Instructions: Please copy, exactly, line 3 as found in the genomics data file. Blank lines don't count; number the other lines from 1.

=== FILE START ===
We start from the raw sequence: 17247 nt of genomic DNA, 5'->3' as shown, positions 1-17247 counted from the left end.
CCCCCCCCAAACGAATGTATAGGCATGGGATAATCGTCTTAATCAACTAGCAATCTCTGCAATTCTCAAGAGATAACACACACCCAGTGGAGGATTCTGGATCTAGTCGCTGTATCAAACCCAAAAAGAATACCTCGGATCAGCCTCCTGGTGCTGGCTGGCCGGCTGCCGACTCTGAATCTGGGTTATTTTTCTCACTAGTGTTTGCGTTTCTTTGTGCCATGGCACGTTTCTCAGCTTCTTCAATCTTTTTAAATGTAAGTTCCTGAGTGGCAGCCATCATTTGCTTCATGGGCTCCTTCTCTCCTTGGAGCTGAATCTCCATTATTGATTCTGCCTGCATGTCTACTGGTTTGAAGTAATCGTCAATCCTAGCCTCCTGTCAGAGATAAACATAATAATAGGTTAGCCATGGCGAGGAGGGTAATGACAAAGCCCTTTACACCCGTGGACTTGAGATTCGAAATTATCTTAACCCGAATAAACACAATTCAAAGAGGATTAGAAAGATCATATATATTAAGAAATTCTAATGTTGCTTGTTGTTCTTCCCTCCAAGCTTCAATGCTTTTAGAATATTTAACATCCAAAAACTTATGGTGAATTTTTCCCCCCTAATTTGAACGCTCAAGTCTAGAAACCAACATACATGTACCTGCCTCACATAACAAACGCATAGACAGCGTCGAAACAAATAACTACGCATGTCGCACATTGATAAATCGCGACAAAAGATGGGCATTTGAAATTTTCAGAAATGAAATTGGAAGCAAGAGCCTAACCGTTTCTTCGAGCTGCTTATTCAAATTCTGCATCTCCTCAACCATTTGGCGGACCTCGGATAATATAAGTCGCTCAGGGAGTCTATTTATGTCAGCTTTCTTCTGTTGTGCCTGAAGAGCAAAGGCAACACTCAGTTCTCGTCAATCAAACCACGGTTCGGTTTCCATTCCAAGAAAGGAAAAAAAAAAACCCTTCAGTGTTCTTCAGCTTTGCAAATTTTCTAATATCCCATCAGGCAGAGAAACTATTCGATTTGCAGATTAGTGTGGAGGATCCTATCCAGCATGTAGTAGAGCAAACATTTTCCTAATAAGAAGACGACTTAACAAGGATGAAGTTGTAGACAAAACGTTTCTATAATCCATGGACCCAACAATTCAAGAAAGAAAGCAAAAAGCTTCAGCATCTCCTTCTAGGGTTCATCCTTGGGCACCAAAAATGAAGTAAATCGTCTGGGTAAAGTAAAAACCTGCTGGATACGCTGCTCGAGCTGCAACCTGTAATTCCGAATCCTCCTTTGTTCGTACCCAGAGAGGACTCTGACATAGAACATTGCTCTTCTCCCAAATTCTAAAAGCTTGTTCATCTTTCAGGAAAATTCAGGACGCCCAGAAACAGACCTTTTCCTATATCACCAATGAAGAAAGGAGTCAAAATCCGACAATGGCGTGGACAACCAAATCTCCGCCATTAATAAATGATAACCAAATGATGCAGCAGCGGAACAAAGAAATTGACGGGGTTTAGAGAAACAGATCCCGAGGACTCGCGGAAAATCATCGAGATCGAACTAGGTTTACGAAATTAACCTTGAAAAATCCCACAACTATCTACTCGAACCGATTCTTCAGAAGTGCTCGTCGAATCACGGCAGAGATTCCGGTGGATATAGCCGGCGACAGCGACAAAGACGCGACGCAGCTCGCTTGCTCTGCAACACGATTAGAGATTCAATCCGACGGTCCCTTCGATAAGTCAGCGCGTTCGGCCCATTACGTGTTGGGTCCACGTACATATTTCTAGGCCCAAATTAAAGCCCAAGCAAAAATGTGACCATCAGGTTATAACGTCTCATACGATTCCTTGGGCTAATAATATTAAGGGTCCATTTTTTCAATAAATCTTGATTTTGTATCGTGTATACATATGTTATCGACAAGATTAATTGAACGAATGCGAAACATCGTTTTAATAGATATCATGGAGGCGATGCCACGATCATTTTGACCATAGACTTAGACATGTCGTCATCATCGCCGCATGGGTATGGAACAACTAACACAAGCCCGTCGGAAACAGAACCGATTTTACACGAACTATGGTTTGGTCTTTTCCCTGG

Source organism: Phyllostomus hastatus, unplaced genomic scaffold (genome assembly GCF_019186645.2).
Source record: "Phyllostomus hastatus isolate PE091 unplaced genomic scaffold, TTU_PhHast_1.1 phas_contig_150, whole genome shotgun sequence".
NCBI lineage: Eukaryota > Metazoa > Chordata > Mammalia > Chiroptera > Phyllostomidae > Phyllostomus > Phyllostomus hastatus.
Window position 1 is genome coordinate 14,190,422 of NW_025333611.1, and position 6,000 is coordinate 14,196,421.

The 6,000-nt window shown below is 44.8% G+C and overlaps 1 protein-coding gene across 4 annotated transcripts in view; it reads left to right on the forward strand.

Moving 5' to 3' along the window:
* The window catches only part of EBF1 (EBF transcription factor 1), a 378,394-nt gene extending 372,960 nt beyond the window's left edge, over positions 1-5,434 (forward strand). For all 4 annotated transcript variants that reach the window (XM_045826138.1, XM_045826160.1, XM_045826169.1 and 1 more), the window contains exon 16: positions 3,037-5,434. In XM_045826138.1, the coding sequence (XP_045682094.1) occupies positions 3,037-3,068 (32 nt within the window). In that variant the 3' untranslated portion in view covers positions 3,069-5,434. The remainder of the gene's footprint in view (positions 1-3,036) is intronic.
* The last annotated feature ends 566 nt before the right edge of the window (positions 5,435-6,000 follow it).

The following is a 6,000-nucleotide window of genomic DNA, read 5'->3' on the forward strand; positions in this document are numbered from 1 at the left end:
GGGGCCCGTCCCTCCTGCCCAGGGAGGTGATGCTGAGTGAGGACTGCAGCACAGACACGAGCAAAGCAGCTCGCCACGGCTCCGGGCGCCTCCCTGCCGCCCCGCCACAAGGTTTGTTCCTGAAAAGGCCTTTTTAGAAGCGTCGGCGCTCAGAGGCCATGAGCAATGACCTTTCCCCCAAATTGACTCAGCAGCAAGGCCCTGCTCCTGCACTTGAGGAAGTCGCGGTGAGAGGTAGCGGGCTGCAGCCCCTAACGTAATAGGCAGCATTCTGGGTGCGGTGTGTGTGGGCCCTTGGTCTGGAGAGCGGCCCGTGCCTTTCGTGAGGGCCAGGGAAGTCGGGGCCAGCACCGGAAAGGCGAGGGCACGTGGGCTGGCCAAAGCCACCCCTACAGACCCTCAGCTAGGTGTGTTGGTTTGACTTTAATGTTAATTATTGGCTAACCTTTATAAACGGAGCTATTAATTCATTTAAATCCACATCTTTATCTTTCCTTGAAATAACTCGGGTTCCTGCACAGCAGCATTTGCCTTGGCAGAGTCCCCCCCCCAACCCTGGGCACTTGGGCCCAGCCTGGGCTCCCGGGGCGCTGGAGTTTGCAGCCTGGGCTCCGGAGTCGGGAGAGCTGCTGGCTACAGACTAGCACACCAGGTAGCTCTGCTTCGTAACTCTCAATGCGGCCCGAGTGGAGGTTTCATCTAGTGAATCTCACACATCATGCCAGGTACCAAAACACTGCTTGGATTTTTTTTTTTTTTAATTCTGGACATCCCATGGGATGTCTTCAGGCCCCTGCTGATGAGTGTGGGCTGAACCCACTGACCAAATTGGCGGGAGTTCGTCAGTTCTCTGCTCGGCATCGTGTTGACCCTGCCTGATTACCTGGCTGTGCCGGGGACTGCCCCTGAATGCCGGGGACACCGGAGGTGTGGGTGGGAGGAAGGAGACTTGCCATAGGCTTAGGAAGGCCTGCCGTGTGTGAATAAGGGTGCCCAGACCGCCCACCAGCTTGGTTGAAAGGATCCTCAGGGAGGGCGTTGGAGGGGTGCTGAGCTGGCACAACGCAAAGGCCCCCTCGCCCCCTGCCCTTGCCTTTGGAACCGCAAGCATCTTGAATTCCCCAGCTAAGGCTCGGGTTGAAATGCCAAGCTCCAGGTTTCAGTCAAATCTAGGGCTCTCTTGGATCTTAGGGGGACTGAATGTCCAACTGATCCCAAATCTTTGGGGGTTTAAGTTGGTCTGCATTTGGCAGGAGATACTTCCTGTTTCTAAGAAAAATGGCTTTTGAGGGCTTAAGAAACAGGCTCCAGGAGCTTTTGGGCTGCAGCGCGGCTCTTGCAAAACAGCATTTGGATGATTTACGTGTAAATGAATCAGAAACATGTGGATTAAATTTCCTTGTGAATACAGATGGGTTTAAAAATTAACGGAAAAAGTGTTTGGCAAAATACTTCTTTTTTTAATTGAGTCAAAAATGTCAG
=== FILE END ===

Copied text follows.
Source organism: Phyllostomus hastatus, unplaced genomic scaffold (genome assembly GCF_019186645.2).